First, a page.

It was September 7, 2003 and I had been on bed rest for a little over a day. The day before I had been in a car coming back from an extended family outing when I felt my bladder let go in the front seat. Embarrassed, I said nothing, but quietly asked my husband, Gregg, to get to the nearest bathroom. All alone in a grocery store bathroom, I discovered that my water had broken. With tears streaming down my face, I apologized to my daughter in quiet hysterics and then frantically called family members in the car only to get voicemail after voicemail message. So I cleaned up as best I could and headed to the front of the store, stopping in at the office and in a surreally calm voice relayed and asked, “I believe I am in preterm labor. Where is the nearest hospital? May I borrow your phone to call my doctor?” Continue reading
May 2006, strolling along the sun-kissed shores of the Indian Ocean, having spent 16 glorious days on the beautiful island of Mauritius, I turned to my partner, John. No longer could I keep the secret that I had been saving for the “right moment” and announced that we had a much longed for baby on the way. This news was the icing on the cake for what had been a wonderful year for us as a couple and now we had a bright future to look forward to with a child of our own. We returned to Ireland filled with excitement and looking forward to the pregnancy and our new roles as parents. For the next nine weeks my pregnancy was a mixture of day long “morning sickness” followed by periods of extreme fatigue, but nothing could dampen the joy and love that we felt for our growing infant. Continue reading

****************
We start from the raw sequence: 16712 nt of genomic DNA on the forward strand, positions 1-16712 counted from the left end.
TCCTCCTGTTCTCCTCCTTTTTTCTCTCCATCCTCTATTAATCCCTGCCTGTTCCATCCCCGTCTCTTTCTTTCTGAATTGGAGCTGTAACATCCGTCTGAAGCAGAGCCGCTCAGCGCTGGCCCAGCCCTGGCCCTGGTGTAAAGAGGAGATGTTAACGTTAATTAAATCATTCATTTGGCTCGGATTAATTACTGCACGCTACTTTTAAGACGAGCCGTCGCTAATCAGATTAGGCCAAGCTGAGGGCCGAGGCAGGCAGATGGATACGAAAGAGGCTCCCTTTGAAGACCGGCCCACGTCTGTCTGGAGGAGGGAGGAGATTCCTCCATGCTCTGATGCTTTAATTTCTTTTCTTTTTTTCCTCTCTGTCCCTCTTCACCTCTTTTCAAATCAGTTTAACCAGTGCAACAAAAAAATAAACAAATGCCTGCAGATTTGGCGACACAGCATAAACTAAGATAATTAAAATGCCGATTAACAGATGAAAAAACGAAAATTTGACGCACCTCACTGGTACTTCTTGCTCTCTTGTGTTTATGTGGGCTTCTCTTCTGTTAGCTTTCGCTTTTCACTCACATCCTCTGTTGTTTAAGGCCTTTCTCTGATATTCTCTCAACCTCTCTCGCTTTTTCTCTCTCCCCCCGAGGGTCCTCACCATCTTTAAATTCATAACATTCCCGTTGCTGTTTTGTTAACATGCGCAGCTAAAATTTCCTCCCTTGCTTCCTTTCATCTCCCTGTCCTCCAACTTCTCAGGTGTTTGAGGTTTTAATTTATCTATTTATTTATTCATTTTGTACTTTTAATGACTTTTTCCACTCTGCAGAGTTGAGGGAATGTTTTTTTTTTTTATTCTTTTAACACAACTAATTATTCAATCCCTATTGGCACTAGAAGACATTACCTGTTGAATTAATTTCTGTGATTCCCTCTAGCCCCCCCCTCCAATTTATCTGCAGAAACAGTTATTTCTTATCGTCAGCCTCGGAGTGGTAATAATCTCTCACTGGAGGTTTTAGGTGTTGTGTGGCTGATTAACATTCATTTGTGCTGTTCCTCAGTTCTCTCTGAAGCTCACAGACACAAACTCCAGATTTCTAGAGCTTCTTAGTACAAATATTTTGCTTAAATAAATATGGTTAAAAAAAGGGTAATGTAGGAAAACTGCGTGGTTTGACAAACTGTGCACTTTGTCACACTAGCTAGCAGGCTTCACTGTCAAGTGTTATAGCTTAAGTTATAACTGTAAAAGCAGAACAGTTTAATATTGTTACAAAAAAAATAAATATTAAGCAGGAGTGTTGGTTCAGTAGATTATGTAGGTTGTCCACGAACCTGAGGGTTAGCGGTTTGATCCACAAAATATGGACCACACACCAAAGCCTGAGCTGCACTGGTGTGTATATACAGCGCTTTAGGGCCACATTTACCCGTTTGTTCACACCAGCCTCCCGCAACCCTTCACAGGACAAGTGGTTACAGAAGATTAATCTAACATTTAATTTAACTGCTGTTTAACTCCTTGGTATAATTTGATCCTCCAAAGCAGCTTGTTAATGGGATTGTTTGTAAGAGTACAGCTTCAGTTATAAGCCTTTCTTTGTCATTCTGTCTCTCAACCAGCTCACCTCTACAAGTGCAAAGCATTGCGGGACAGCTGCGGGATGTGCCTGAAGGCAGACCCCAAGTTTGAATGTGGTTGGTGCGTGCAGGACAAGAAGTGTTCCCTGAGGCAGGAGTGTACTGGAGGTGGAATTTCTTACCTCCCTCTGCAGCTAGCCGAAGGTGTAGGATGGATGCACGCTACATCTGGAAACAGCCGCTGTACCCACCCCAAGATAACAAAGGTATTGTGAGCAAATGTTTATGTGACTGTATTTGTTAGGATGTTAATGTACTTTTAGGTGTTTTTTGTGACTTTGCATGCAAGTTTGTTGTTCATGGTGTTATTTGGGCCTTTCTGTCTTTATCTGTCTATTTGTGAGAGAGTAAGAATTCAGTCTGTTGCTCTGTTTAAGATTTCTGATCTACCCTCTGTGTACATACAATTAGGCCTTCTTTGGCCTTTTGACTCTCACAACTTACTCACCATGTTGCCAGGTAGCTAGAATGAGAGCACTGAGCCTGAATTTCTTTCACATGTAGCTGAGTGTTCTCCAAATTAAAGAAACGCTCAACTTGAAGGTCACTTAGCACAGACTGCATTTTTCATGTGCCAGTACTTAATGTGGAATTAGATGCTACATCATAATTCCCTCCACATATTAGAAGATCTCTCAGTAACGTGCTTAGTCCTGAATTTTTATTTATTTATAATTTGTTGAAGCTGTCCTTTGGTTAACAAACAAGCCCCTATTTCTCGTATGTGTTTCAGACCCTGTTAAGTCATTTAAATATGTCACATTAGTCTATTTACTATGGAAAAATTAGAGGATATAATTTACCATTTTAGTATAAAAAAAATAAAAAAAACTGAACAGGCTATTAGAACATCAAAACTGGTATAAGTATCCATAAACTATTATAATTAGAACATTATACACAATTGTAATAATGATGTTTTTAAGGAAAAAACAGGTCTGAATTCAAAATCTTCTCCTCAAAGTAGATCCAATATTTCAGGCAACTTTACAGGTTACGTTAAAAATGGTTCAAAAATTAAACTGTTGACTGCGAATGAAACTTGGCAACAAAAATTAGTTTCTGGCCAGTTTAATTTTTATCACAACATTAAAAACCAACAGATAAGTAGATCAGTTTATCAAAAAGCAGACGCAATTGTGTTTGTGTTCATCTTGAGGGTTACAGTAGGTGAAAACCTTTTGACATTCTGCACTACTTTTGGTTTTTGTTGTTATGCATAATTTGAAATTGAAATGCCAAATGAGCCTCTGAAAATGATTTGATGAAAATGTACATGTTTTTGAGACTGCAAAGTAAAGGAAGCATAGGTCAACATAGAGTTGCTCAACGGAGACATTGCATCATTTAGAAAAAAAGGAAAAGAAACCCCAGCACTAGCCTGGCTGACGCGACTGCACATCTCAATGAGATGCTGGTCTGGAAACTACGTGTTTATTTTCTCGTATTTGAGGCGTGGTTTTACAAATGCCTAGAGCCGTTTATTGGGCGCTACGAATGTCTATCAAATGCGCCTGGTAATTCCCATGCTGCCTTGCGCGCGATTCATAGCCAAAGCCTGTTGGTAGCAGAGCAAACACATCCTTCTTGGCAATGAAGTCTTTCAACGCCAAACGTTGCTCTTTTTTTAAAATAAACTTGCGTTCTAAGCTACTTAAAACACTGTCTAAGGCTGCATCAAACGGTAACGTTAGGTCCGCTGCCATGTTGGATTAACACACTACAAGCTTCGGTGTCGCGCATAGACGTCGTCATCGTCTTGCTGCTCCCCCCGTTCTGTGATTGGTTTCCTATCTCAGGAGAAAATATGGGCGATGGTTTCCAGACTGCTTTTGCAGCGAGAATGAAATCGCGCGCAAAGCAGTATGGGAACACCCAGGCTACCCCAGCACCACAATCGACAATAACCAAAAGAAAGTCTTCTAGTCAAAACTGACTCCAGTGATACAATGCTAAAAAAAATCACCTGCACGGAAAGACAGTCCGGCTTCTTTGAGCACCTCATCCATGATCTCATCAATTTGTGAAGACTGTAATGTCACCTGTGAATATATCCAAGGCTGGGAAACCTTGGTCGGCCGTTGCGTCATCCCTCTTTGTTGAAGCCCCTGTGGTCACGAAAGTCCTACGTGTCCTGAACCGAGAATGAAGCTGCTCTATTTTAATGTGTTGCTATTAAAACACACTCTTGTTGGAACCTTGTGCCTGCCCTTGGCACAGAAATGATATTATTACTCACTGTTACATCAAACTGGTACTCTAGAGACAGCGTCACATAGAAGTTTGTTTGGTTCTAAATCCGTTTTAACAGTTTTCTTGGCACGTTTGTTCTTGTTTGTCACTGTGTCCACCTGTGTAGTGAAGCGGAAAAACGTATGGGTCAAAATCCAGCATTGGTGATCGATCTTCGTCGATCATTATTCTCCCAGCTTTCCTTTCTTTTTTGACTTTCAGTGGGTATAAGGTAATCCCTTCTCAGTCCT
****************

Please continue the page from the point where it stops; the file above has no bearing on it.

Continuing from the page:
This is my first blog ever, so I chose a big topic that can be discussed generally and then followed-up with additional, interesting information that I’d love to share. Although the initial topic is big, it is just one word – warm.
The meaning of words has always fascinated me. Warm has two different kinds of meaning and both are important in the NICU environment. One meaning of warm is thermal, referring to moderate heat. The second meaning of warm is emotional, implying a positive attitude or support. These dual meanings – thermal and emotional – are not just an oddity of English. The same duality appears in every language that has been analyzed for this: Arabic, Bambara (from Mali), French, German, Hungarian, Finnish, Wolof (from Senegal), and more. Continue reading
It was New Years Eve, 1997 and life was good. Our home in Palo Alto was filled with people we loved; candles flickered, a fire crackled, and I played DJ, blaring everything from Earth Wind and Fire to Dave Matthews. The small crystals attached to my sweater rubbed against my pregnant belly as my husband twirled me around the makeshift dance floor in our small living room. My due date was April 15th. Continue reading
As the NFI (NIDCAP Federation International) launches its first blog, it seems appropriate to share how the seeds of NIDCAP (Newborn Individualized Developmental Care and Assessment Program) germinated. The purpose of the NFI’s blog is to build awareness for our organization and its visionary and dedicated members, who, quite literally, change lives. This and future posts by NIDCAP Researchers, Trainers, NIDCAP Professionals, parents of preterm infants, members of our Board of Directors, and special guest bloggers will provide an opportunity to convey the NFI’s perspective and to receive your comments and questions. Continue reading